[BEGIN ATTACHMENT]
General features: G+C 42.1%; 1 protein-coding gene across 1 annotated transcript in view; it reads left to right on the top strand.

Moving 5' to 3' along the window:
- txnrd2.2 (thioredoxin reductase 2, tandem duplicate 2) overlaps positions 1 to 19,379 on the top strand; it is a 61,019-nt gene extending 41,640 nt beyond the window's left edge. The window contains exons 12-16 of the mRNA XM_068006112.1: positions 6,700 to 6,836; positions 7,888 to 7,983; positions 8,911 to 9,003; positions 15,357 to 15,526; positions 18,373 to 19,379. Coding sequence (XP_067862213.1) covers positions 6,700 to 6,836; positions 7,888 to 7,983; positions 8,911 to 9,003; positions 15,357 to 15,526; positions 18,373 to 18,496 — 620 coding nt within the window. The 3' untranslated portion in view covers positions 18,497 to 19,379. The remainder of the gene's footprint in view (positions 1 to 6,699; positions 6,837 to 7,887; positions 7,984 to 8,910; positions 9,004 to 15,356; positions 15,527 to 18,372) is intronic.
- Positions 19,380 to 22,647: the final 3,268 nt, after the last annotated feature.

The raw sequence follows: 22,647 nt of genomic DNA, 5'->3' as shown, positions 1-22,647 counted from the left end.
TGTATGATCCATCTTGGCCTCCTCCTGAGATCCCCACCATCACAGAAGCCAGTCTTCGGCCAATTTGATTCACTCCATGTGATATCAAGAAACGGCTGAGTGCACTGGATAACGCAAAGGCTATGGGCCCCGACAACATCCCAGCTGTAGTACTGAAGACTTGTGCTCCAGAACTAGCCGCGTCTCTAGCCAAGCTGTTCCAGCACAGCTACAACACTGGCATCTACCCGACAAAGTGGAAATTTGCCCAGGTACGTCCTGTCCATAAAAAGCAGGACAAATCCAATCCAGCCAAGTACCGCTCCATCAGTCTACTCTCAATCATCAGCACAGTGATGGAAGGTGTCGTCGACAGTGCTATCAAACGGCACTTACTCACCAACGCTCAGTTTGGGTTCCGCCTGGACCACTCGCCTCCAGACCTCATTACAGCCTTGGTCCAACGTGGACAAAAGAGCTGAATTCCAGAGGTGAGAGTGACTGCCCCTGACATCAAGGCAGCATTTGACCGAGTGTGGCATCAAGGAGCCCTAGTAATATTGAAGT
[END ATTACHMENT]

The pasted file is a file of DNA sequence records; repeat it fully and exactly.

General features: G+C 42.1%; 1 protein-coding gene across 1 annotated transcript in view; it reads left to right on the top strand.

Moving 5' to 3' along the window:
- txnrd2.2 (thioredoxin reductase 2, tandem duplicate 2) overlaps positions 1 to 19,379 on the top strand; it is a 61,019-nt gene extending 41,640 nt beyond the window's left edge. The window contains exons 12-16 of the mRNA XM_068006112.1: positions 6,700 to 6,836; positions 7,888 to 7,983; positions 8,911 to 9,003; positions 15,357 to 15,526; positions 18,373 to 19,379. Coding sequence (XP_067862213.1) covers positions 6,700 to 6,836; positions 7,888 to 7,983; positions 8,911 to 9,003; positions 15,357 to 15,526; positions 18,373 to 18,496 — 620 coding nt within the window. The 3' untranslated portion in view covers positions 18,497 to 19,379. The remainder of the gene's footprint in view (positions 1 to 6,699; positions 6,837 to 7,887; positions 7,984 to 8,910; positions 9,004 to 15,356; positions 15,527 to 18,372) is intronic.
- Positions 19,380 to 22,647: the final 3,268 nt, after the last annotated feature.

The raw sequence follows: 22,647 nt of genomic DNA, 5'->3' as shown, positions 1-22,647 counted from the left end.
TGTATGATCCATCTTGGCCTCCTCCTGAGATCCCCACCATCACAGAAGCCAGTCTTCGGCCAATTTGATTCACTCCATGTGATATCAAGAAACGGCTGAGTGCACTGGATAACGCAAAGGCTATGGGCCCCGACAACATCCCAGCTGTAGTACTGAAGACTTGTGCTCCAGAACTAGCCGCGTCTCTAGCCAAGCTGTTCCAGCACAGCTACAACACTGGCATCTACCCGACAAAGTGGAAATTTGCCCAGGTACGTCCTGTCCATAAAAAGCAGGACAAATCCAATCCAGCCAAGTACCGCTCCATCAGTCTACTCTCAATCATCAGCACAGTGATGGAAGGTGTCGTCGACAGTGCTATCAAACGGCACTTACTCACCAACGCTCAGTTTGGGTTCCGCCTGGACCACTCGCCTCCAGACCTCATTACAGCCTTGGTCCAACGTGGACAAAAGAGCTGAATTCCAGAGGTGAGAGTGACTGCCCCTGACATCAAGGCAGCATTTGACCGAGTGTGGCATCAAGGAGCCCTAGTAATATTGAAGT